House Logo
Explore categories +

Abu Ghraib (#110 of 2)

Human Rights Watch Film Festival 2010: Moloch Tropical

Comments Comments (...)

Human Rights Watch Film Festival 2010: <em>Moloch Tropical</em>
Human Rights Watch Film Festival 2010: <em>Moloch Tropical</em>

Moloch Tropical, which follows the political and mental disintegration of a fictional democratically elected president in Haiti, is the latest from Haitian-born director Raoul Peck, who tread similar territory a decade ago in Lumumba, the story of Congo’s heroic prime minister Patrice Lumumba. However, it’s not his own earlier work that Peck has audaciously repurposed, but Aleksandr Sokurov’s Moloch, a chamber piece detailing the mundane existence of Adolf Hitler and Eva Braun at their Bavarian hideaway. (At least I think that’s what Moloch is about—having seen it in the late ’90s at a surreal Russian Film Festival screening with German subtitles and a live English translation.) Peck himself is a frustrating talent, one whose grandiosity is simultaneously his strength and his weakness—not unlike the lead character of Moloch Tropical.

The Conversations: Errol Morris

Comments Comments (...)

The Conversations: Errol Morris
The Conversations: Errol Morris

Jason Bellamy: Ten years from now, if not sooner, when people refer to Standard Operating Procedure, they’ll call it Errol Morris’ film about Abu Ghraib. But anyone who has seen the film, and certainly anyone who has heard Morris discuss it, knows that the prisoner abuse scandal that unfolded at the notorious Baghdad prison wasn’t the subject of the documentarian’s investigation. For Morris, the scandal is coincidental context. What Standard Operating Procedure is actually about is the elusiveness of unambiguous truth in photojournalism. Morris uses the digital snapshots of prisoner harassment at Abu Ghraib to illustrate that while a picture never lies, it seldom tells the truth. To look at a photo of a hooded man, standing on a box with wires wrapped around his fingers, is to see just that, yet instinctively we give images additional meaning; we fill in the areas outside of the frame. In the context of Abu Ghraib we look at that aforementioned photo and call it a depiction of torture or harassment or effective interrogation or standard operating procedure, etc. Any one of these might be true. A few of them might be true. Or maybe none of those interpretations is true. In the end, all we really have is an image of a hooded man, standing on a box with wires wrapped around his fingers. That’s where unambiguous truth ends.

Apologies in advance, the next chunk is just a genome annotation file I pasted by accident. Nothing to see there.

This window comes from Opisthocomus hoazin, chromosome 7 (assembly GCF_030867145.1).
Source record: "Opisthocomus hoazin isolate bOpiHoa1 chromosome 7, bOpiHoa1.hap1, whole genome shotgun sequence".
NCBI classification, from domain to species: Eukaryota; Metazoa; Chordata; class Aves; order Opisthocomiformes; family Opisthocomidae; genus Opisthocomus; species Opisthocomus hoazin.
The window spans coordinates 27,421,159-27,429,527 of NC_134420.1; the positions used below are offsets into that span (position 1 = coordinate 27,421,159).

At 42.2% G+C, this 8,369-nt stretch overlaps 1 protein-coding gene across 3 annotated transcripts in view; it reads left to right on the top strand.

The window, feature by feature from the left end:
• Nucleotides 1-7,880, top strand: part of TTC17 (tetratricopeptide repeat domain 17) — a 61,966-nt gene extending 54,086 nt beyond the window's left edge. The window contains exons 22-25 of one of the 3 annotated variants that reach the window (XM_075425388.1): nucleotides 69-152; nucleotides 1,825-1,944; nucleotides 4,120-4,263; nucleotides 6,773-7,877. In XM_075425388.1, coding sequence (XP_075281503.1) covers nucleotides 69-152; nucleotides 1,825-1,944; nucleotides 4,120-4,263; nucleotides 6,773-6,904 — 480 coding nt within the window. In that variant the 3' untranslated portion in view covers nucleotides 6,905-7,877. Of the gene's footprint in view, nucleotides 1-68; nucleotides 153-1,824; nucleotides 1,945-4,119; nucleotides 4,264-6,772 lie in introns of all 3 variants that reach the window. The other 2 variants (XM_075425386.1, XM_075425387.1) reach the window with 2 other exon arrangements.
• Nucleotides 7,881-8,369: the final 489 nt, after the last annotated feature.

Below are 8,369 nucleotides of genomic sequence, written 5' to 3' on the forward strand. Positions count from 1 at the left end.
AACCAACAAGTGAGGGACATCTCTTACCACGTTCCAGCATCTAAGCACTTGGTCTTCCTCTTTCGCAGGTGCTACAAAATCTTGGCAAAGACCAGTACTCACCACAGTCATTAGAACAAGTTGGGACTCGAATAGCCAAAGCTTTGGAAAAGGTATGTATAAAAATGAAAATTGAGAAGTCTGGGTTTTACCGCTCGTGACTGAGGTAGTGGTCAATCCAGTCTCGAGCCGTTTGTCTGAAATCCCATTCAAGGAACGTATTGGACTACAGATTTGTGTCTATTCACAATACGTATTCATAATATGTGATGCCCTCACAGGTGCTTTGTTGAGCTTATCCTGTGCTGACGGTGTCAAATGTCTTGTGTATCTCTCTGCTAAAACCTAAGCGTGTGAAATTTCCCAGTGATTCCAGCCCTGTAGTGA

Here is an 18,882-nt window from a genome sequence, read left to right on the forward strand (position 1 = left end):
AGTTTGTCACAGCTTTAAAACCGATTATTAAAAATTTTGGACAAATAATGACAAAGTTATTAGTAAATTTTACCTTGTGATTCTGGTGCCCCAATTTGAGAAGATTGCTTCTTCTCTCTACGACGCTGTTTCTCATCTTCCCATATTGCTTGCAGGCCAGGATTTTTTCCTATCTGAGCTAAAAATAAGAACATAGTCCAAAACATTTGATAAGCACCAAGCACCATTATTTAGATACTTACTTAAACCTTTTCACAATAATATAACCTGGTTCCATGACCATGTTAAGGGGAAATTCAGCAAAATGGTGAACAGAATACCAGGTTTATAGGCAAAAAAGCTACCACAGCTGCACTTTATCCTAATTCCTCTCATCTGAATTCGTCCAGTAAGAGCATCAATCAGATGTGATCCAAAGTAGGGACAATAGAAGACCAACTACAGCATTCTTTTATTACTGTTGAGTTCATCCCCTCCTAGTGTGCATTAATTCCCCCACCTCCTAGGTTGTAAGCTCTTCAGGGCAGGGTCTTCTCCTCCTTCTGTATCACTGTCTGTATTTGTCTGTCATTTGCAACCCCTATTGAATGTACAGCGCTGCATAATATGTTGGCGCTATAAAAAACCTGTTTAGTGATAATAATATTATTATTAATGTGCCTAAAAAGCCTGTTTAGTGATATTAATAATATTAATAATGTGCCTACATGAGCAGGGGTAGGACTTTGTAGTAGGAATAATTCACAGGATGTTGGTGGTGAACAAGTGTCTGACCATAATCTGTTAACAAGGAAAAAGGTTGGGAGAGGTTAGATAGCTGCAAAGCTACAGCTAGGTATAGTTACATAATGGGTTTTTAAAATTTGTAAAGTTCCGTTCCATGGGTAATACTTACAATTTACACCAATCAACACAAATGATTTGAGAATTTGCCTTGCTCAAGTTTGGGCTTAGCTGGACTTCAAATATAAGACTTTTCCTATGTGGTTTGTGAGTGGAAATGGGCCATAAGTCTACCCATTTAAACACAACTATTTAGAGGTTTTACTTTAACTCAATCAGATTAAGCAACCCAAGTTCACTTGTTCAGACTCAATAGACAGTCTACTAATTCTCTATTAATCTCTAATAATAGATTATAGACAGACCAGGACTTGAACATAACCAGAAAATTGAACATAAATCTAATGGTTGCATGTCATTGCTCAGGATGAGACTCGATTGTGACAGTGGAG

I mention all of this as setup to our conversation about the films of Errol Morris because I think it’s fascinating that a documentary filmmaker would call attention to the unavoidable deceptiveness of his medium. Though most moviegoers are savvy enough to realize that documentaries seldom deal in Absolute Truth, the documentary genre is one that relies on the presentation of at least near-truth. As a “documentary,” Standard Operating Procedure is akin to 60 Minutes; without that label, it would be akin to A Few Good Men. Fictional films can still be truthful, of course, but their truth has a different weight. In a fiction film the “based on a true story” assertion is a decoration, an accessory. It’s like a tattoo. In a documentary, truth is the spine holding everything in place. Thus, you’d think that no documentary filmmaker would want to chop away at the very element that keeps the genre upright. Then again, not many documentary filmmakers are so specifically expressive with their images as Morris. I wouldn’t go so far as to argue that Morris’ documentaries are more unambiguously truthful than anyone else’s, but few filmmakers are so skillful at slicing away the periphery to narrow in on the subject at hand. I can’t think of any filmmaker who so adeptly and obsessively focuses our attention to precisely what’s on screen.